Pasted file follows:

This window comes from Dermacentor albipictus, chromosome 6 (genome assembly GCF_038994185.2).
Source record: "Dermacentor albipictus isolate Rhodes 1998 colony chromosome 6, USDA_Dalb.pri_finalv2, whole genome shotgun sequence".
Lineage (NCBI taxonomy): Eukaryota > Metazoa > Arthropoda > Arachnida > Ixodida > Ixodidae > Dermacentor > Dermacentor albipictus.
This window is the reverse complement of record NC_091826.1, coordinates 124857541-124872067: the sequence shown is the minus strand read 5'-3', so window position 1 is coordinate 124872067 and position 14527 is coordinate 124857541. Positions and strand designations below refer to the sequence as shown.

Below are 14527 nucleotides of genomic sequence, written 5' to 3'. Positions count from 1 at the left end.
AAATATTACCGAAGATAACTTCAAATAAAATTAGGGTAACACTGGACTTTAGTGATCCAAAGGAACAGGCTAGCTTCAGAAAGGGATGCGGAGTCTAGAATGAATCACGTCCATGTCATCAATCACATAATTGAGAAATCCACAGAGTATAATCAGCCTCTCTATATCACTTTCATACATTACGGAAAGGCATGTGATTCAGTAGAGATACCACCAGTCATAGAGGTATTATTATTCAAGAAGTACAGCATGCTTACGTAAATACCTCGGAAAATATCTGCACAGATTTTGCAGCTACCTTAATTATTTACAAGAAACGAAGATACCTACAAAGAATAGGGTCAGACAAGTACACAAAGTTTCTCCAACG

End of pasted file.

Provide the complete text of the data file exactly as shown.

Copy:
This window comes from Dermacentor albipictus, chromosome 6 (genome assembly GCF_038994185.2).
Source record: "Dermacentor albipictus isolate Rhodes 1998 colony chromosome 6, USDA_Dalb.pri_finalv2, whole genome shotgun sequence".
Lineage (NCBI taxonomy): Eukaryota > Metazoa > Arthropoda > Arachnida > Ixodida > Ixodidae > Dermacentor > Dermacentor albipictus.
This window is the reverse complement of record NC_091826.1, coordinates 124857541-124872067: the sequence shown is the minus strand read 5'-3', so window position 1 is coordinate 124872067 and position 14527 is coordinate 124857541. Positions and strand designations below refer to the sequence as shown.

Below are 14527 nucleotides of genomic sequence, written 5' to 3'. Positions count from 1 at the left end.
AAATATTACCGAAGATAACTTCAAATAAAATTAGGGTAACACTGGACTTTAGTGATCCAAAGGAACAGGCTAGCTTCAGAAAGGGATGCGGAGTCTAGAATGAATCACGTCCATGTCATCAATCACATAATTGAGAAATCCACAGAGTATAATCAGCCTCTCTATATCACTTTCATACATTACGGAAAGGCATGTGATTCAGTAGAGATACCACCAGTCATAGAGGTATTATTATTCAAGAAGTACAGCATGCTTACGTAAATACCTCGGAAAATATCTGCACAGATTTTGCAGCTACCTTAATTATTTACAAGAAACGAAGATACCTACAAAGAATAGGGTCAGACAAGTACACAAAGTTTCTCCAACG